Salesforce Slumps on Meager Dot-Com Era Profits

NEW YORK ( TheStreet) -- Investors who throw their nets into the market to fish for value, should pass on Salesforce ( CRM). That's not to say that the customer relationship company's valuation doesn't keep things interesting.

While Salesforce has done a remarkable job building itself into a dominant name in the software-as-a-service market, concerns about profitability and poor margin leverage remain. That's especially evident when compared to rivals Oracle ( ORCL) and IBM ( IBM).

What's more, with a forward P/E of 67, which is more than six times that of both Oracle and IBM, investors want to know what they're going to get for their money. Shares were falling 4.9% in mid-day trading on Monday to $40.27. Salesforce has slipped 3.5% this year compared to a 14% gain for the S&P 500 and a 13.5% advance for the Nasdaq Composite Index.

It's beginning to look as if Salesforce's top line growth, which has been impressive, is no longer the selling tool that it used to be for those looking to buy the stock.

OK Start to the Fiscal Year

For any other company, I would be happy with the results that Salesforce produced. On balance, though, this company is still generating gaudy growth numbers, including 28% and 29% surges in revenue and subscription revenue this quarter, respectively. The problem is, good growth (top line) numbers haven't trickled to the bottom line, which is what killed the dot-com era.


What's more, this is a story about performance relative to expectations. To that end, I wasn't particularly impressed with numbers that arrived as expected. This is even though professional services and other revenue totaled $50 million and grew 25% year-over-year. After all, with a forward P/E that presumes excellence, it will take more than meeting the Street's long-term growth expectations to command respect.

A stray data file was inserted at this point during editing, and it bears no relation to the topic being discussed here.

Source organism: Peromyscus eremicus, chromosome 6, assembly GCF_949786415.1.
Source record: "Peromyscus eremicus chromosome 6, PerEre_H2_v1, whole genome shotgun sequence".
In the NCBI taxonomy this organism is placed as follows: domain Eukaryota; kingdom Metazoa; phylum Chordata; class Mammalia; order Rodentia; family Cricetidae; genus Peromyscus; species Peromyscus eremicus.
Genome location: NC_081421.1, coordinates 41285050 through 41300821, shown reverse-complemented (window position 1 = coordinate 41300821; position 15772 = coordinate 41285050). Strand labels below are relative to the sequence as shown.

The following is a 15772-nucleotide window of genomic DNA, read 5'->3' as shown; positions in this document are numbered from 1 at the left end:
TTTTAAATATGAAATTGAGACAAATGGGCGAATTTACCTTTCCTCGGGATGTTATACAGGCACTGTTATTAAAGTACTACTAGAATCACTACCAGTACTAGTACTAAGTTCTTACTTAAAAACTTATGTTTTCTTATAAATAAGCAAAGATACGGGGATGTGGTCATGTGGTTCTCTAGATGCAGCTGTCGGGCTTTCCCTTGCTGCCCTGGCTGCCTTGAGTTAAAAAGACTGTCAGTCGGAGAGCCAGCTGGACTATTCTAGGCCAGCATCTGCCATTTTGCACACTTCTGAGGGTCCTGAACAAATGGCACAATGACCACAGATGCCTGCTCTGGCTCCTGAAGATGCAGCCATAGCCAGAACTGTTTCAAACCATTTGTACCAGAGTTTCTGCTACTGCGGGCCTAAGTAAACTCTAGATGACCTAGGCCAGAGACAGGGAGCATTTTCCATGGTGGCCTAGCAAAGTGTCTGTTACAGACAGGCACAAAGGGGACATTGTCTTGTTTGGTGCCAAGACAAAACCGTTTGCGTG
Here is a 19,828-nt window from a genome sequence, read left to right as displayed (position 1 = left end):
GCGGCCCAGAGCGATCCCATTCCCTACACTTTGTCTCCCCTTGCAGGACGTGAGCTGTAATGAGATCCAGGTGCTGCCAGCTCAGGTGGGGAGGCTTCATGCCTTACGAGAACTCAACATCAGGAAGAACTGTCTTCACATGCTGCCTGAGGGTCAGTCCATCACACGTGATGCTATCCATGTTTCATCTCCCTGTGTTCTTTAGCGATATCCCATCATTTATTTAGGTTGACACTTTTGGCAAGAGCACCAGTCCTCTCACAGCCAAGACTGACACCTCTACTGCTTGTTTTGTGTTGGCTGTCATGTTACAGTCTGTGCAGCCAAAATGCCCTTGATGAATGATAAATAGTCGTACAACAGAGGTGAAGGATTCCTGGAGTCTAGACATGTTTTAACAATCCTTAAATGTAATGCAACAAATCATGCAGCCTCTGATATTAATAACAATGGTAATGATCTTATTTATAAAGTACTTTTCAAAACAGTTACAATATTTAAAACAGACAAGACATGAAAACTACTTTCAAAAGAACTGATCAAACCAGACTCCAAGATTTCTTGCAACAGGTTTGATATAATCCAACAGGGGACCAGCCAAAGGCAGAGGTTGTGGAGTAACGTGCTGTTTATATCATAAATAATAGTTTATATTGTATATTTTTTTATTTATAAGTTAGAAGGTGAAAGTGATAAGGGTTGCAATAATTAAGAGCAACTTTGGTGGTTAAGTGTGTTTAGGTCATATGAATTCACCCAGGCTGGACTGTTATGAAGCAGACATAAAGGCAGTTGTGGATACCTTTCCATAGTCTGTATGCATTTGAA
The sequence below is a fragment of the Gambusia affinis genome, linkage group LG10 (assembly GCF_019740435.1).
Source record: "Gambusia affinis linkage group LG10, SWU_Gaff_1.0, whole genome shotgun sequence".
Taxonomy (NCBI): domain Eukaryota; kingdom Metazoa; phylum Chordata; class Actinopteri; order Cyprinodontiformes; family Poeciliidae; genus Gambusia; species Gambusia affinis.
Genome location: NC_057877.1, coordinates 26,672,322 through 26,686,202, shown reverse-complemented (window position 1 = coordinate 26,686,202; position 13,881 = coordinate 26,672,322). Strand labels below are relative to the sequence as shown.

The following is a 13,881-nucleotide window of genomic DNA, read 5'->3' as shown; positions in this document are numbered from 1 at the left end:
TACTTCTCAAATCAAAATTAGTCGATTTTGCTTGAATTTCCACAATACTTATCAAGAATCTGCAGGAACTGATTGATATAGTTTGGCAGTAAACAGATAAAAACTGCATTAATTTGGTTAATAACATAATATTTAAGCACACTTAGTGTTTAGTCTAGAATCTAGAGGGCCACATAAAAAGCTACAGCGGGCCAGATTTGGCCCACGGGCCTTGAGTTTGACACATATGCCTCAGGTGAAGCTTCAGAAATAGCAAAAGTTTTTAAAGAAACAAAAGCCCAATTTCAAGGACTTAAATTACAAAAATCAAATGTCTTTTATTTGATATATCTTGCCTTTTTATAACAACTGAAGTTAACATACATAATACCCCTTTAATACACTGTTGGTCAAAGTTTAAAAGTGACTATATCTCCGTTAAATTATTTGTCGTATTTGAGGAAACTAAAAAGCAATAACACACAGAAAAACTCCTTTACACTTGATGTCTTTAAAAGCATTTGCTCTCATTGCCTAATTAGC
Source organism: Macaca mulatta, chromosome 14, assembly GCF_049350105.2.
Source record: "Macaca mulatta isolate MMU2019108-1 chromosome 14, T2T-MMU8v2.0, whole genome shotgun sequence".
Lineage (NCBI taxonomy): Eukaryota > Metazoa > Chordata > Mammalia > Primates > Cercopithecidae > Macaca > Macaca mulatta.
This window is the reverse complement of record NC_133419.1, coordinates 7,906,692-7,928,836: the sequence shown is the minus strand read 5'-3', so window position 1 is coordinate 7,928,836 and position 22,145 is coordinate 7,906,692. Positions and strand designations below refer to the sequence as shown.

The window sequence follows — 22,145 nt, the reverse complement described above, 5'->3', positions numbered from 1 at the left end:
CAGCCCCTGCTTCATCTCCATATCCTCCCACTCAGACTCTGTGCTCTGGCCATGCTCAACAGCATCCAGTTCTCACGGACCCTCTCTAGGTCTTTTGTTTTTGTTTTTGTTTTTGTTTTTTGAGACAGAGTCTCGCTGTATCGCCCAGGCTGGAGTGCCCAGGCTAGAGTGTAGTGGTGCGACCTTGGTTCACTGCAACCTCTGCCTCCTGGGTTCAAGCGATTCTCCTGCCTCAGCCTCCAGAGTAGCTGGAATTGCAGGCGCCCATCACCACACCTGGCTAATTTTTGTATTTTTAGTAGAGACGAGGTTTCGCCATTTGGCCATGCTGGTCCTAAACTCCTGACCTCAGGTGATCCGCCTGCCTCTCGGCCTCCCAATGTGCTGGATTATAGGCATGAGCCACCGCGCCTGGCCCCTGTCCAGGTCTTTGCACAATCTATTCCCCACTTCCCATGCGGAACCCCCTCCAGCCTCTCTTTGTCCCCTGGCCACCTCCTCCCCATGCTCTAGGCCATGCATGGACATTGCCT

Management also spoke favorably about its "billings" or "unbilled deferred revenue." These represent future billings under the company's subscription agreements that have not been invoiced. In other words, "billings" represents revenue that is contracted, but not yet invoiced and is off the balance sheet. This is an important metric in the software services/cloud subscription model that gauges the company's ability to generate recurring revenue.

In the quarter, billings grew 33% to $1.67 billion. While this number is indeed impressive and speaks to Salesforce's strong market-share growth, investors have to remember that this figure is not always "direct," since it includes existing customer renewals and longer invoice durations. Therefore, it doesn't reflect the company's organic billings growth.

Profitability Still a Question Mark

Again in this quarter, the bottom line lagged the top line. And it doesn't appear as if management cares a heck of a whole lot about shoring up this aspect of the business. The company posted a GAAP net loss per share of 12 cents. And on a non-GAAP basis, which includes the effect of $115 million in stock-based compensation, the company earned 10 cents per share.

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